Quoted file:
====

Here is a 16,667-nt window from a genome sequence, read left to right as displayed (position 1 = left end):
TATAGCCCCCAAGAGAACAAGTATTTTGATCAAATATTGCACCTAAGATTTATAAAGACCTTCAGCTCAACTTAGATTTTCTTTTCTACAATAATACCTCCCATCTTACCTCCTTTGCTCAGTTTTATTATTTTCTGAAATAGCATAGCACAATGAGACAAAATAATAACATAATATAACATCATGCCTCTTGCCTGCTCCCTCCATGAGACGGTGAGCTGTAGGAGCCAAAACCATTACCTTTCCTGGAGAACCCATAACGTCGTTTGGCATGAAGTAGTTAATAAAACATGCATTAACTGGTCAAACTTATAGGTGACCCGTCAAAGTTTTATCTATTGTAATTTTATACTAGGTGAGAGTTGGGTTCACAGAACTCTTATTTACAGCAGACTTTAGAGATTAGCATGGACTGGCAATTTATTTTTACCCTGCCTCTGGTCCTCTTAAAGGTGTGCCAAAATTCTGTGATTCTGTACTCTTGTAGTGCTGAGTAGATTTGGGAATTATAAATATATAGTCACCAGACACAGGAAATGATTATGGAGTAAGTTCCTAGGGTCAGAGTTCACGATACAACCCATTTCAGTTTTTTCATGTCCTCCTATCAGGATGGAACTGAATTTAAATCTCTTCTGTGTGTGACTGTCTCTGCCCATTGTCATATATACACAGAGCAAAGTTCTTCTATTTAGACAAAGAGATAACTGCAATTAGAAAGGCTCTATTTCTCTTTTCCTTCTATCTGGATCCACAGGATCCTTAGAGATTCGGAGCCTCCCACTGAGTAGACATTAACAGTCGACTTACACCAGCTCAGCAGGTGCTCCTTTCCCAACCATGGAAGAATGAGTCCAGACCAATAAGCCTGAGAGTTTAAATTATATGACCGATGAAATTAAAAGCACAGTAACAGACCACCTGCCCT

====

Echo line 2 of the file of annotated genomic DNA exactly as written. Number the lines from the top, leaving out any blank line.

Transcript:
TATAGCCCCCAAGAGAACAAGTATTTTGATCAAATATTGCACCTAAGATTTATAAAGACCTTCAGCTCAACTTAGATTTTCTTTTCTACAATAATACCTCCCATCTTACCTCCTTTGCTCAGTTTTATTATTTTCTGAAATAGCATAGCACAATGAGACAAAATAATAACATAATATAACATCATGCCTCTTGCCTGCTCCCTCCATGAGACGGTGAGCTGTAGGAGCCAAAACCATTACCTTTCCTGGAGAACCCATAACGTCGTTTGGCATGAAGTAGTTAATAAAACATGCATTAACTGGTCAAACTTATAGGTGACCCGTCAAAGTTTTATCTATTGTAATTTTATACTAGGTGAGAGTTGGGTTCACAGAACTCTTATTTACAGCAGACTTTAGAGATTAGCATGGACTGGCAATTTATTTTTACCCTGCCTCTGGTCCTCTTAAAGGTGTGCCAAAATTCTGTGATTCTGTACTCTTGTAGTGCTGAGTAGATTTGGGAATTATAAATATATAGTCACCAGACACAGGAAATGATTATGGAGTAAGTTCCTAGGGTCAGAGTTCACGATACAACCCATTTCAGTTTTTTCATGTCCTCCTATCAGGATGGAACTGAATTTAAATCTCTTCTGTGTGTGACTGTCTCTGCCCATTGTCATATATACACAGAGCAAAGTTCTTCTATTTAGACAAAGAGATAACTGCAATTAGAAAGGCTCTATTTCTCTTTTCCTTCTATCTGGATCCACAGGATCCTTAGAGATTCGGAGCCTCCCACTGAGTAGACATTAACAGTCGACTTACACCAGCTCAGCAGGTGCTCCTTTCCCAACCATGGAAGAATGAGTCCAGACCAATAAGCCTGAGAGTTTAAATTATATGACCGATGAAATTAAAAGCACAGTAACAGACCACCTGCCCT